I remember hearing a fascinating story – a true story – of a blind man who had his vision restored later in life after being sightless since early childhood. He led a very independent lifestyle. Like many blind people, he could move about in familiar surroundings with great ease. He knew exactly how many steps from his living room to his kitchen, where to find things in the cupboard, and so on. His daily routines looked very much like anyone else's.
When he had the operation that allowed him to see once more, he was, of course, delighted and awestruck to see the colorful world around him and the faces of the people he knew. It wasn't until he went home again that he began to have difficulties.
Suddenly, the home he knew so well seemed strangely unfamiliar and even a little frightening. He found the new sensory input overwhelming. Now, when he got up to go to the kitchen, it seemed like everything was moving. Walls were coming at him, furniture was gliding by in his peripheral vision. Trying to go up a flight of stairs would make him dizzy and disoriented. His doctors advised him to stick with it, that it would get better. But he admitted that sometimes, when he just wanted to get to another part of the house quickly, he cheated: he closed his eyes.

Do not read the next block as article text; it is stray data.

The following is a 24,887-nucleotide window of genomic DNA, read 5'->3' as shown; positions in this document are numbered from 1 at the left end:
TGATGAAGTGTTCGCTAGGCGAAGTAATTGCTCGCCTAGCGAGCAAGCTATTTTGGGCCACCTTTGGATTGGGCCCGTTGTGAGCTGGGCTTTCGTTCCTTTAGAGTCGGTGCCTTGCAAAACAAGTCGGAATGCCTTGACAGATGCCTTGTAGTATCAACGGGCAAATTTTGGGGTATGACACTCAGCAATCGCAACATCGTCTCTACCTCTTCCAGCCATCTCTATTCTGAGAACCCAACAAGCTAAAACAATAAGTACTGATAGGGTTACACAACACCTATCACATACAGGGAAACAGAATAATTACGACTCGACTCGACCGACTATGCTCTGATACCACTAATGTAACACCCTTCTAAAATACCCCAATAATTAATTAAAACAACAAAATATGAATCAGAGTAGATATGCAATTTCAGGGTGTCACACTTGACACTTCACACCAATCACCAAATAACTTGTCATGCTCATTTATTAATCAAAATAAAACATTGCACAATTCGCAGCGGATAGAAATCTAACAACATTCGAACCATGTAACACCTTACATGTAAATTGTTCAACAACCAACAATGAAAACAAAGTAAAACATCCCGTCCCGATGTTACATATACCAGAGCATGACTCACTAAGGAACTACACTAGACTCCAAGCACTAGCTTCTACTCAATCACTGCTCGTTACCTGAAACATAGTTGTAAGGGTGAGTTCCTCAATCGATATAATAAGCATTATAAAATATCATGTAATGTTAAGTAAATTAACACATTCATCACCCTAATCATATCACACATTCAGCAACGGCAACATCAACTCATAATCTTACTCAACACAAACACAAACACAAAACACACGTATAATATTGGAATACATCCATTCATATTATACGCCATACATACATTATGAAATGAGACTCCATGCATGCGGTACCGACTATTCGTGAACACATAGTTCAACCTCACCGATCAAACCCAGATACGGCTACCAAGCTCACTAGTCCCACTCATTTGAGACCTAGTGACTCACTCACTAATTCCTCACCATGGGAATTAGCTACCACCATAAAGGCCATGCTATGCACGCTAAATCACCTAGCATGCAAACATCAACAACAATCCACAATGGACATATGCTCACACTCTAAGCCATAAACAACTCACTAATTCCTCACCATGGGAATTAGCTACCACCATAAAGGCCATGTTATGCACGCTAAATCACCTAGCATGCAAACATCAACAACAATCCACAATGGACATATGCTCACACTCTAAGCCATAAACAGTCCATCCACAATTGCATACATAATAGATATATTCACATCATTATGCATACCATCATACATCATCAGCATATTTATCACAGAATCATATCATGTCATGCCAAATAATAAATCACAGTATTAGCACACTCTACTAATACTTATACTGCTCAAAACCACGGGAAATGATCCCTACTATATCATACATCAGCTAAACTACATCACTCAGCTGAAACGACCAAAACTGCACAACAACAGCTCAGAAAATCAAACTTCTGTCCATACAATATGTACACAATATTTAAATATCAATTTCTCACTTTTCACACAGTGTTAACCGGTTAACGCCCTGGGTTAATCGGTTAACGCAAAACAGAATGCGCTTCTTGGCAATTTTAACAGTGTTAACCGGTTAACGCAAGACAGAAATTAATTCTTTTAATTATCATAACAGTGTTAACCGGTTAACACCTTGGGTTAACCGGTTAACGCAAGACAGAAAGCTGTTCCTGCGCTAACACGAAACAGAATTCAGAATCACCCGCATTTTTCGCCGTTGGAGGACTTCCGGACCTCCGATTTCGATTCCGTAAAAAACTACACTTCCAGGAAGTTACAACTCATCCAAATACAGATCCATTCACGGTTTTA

I've often said that you will know, as a dentist, when you have a transformative education experience, because it will change the way you see – it's like being given fresh eyes. I know how exhilarating that can feel. But I also know that when you get back to your usual environment it can be a challenge to maintain that new perspective. It can seem like you're seeing too much. Sometimes, when you're just trying to get from one end of a busy schedule to the other, there can be a temptation to cheat – to “close your eyes” to the new sensory input and fall back into the comfortable, more narrow way of seeing that you know by heart.
The blind man in that story did stick with it, and he did eventually become accustomed to moving around with his eyes open – and his life was immeasurably richer for it. I think we can all see the lesson here.